X-Men: First Class The fifth in this popular series of comic-book spin-offs is a prequel: In the early 1960s, super-psychic Charles Xavier secretly establishes a school for genetic mutants with extraordinary powers. As the young mutants learn to harness their abilities, they form alliances that will divide the group into the well-meaning X-Men and their nefarious rivals, the Brotherhood of Mutants.
Science Fiction To shuttle the mutants around the country, Xavier commissions the creation of the X-Jet, a stealth aircraft that has the coast-to-coast range of an SR-71 Blackbird and the vertical takeoff and landing capabilities of the V-22 Osprey. It can also reach a top speed of 3,234 mph.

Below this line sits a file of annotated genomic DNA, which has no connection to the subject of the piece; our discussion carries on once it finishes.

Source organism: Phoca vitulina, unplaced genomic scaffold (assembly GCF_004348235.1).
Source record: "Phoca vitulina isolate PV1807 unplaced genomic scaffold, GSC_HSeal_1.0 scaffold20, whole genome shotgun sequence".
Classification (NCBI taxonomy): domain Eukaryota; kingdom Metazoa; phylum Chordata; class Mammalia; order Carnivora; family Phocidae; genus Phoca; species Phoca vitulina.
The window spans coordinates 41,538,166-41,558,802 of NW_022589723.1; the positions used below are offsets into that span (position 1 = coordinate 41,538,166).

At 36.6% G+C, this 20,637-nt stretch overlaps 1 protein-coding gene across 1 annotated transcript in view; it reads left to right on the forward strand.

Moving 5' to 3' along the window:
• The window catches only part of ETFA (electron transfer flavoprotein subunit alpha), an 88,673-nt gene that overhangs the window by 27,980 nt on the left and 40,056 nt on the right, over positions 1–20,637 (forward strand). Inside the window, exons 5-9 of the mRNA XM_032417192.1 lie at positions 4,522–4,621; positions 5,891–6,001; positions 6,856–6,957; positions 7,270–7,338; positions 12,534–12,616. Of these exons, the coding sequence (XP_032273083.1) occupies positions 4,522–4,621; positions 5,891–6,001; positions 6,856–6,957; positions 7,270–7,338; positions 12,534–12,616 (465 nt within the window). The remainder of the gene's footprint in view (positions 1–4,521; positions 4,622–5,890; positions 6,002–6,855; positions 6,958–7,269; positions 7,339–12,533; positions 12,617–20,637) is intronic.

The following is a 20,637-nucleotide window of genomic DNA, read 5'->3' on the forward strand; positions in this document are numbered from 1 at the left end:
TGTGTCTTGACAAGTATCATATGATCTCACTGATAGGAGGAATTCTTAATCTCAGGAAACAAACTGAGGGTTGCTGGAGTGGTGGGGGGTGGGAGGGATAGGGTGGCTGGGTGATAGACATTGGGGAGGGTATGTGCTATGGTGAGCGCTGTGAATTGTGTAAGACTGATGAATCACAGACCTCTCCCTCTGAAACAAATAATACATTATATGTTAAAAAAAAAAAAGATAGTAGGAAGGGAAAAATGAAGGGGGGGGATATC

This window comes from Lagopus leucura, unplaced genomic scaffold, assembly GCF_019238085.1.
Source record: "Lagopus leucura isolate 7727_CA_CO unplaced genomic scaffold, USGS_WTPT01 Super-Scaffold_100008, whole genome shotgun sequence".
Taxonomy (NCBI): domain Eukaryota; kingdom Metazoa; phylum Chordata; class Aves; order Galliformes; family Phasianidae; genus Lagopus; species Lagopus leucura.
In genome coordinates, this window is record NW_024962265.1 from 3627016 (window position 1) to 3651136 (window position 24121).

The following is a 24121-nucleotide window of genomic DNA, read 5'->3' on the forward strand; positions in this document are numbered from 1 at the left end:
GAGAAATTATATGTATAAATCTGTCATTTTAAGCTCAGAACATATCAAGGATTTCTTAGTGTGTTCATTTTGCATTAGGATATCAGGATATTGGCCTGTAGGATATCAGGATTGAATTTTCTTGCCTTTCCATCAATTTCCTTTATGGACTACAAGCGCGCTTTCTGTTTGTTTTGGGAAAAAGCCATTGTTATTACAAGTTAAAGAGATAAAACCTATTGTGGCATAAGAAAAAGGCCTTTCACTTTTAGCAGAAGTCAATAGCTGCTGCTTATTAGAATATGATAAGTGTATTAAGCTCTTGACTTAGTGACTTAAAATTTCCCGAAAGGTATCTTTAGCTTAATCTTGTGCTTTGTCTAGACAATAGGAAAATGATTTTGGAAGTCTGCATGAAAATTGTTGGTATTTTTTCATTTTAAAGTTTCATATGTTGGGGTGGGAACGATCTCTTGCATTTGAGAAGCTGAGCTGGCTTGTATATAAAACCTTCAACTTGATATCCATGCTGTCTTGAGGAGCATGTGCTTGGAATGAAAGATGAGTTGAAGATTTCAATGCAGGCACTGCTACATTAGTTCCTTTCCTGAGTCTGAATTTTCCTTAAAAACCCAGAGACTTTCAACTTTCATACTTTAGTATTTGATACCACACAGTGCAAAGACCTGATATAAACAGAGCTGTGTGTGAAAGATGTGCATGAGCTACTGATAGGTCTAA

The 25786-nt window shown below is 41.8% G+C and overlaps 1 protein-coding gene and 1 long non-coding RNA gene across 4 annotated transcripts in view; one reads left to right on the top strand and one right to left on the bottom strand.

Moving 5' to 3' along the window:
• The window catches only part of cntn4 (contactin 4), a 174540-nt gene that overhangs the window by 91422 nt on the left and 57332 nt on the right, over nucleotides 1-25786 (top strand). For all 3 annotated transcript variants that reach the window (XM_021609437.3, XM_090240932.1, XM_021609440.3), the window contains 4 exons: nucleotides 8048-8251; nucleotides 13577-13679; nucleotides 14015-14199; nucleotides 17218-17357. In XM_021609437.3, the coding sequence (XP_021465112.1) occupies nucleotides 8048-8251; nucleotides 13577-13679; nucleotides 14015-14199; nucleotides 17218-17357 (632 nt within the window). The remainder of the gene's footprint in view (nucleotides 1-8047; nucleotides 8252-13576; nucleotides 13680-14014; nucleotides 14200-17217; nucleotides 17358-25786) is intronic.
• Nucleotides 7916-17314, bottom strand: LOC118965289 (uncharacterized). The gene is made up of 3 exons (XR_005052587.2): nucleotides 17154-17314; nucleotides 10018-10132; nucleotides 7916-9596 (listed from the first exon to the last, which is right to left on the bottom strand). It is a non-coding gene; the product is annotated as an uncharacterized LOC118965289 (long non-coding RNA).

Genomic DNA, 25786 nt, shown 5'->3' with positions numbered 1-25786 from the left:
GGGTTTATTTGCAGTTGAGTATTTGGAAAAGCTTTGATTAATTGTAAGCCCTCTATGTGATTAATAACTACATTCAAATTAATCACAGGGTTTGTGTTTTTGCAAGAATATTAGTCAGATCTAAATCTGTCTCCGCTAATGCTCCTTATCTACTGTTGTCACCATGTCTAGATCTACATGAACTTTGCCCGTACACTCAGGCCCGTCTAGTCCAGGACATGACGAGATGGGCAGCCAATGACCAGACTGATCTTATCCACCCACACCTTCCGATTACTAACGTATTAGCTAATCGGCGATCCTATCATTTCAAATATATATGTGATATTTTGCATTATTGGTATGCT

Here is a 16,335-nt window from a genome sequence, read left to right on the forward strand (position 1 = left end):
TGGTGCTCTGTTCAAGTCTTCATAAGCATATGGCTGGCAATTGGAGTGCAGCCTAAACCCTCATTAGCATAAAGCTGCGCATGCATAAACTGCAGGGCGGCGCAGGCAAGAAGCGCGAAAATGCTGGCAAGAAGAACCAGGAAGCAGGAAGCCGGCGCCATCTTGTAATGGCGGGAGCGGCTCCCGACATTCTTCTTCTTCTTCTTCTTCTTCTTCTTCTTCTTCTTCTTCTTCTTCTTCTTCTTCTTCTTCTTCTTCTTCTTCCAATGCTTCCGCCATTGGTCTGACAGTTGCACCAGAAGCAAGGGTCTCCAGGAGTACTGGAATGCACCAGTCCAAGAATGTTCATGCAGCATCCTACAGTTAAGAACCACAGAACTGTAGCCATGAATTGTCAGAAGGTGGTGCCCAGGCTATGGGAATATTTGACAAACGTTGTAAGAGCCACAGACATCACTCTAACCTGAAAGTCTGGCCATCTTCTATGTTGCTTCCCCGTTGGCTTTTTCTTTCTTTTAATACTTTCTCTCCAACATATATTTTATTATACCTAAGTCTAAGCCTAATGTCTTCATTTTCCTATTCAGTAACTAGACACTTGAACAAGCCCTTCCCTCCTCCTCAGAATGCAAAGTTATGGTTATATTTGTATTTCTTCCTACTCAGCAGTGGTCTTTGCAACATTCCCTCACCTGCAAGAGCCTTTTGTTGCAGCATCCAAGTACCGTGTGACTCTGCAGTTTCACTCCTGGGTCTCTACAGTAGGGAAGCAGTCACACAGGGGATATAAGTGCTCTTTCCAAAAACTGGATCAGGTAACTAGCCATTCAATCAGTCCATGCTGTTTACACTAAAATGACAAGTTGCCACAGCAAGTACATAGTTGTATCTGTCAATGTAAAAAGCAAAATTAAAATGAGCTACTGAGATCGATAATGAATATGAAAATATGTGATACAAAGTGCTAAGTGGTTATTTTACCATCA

Science Fact “A plane with some combination of these qualities is technically possible, but it would be practically useless,” says Richard Whittle, author of The Dream Machine, a history of the V-22 Osprey. To take off vertically, the X-Jet would need to generate a pound of thrust for every pound of aircraft, he says. This would burn so much fuel that the plane’s range would be limited to a few counties, not a full country. Instead, the X-Jet would most likely resemble the V-22, which has a 1,000-mile range and a top speed of about 300 mph, and took 25 years and $22 billion to design and build. How do the X-Men overcome such incredible constraints? “With Beast’s technical wisdom and Magneto’s ability to move metal around, you can accomplish a lot in a short time,” says the movie’s producer, Bryan Singer.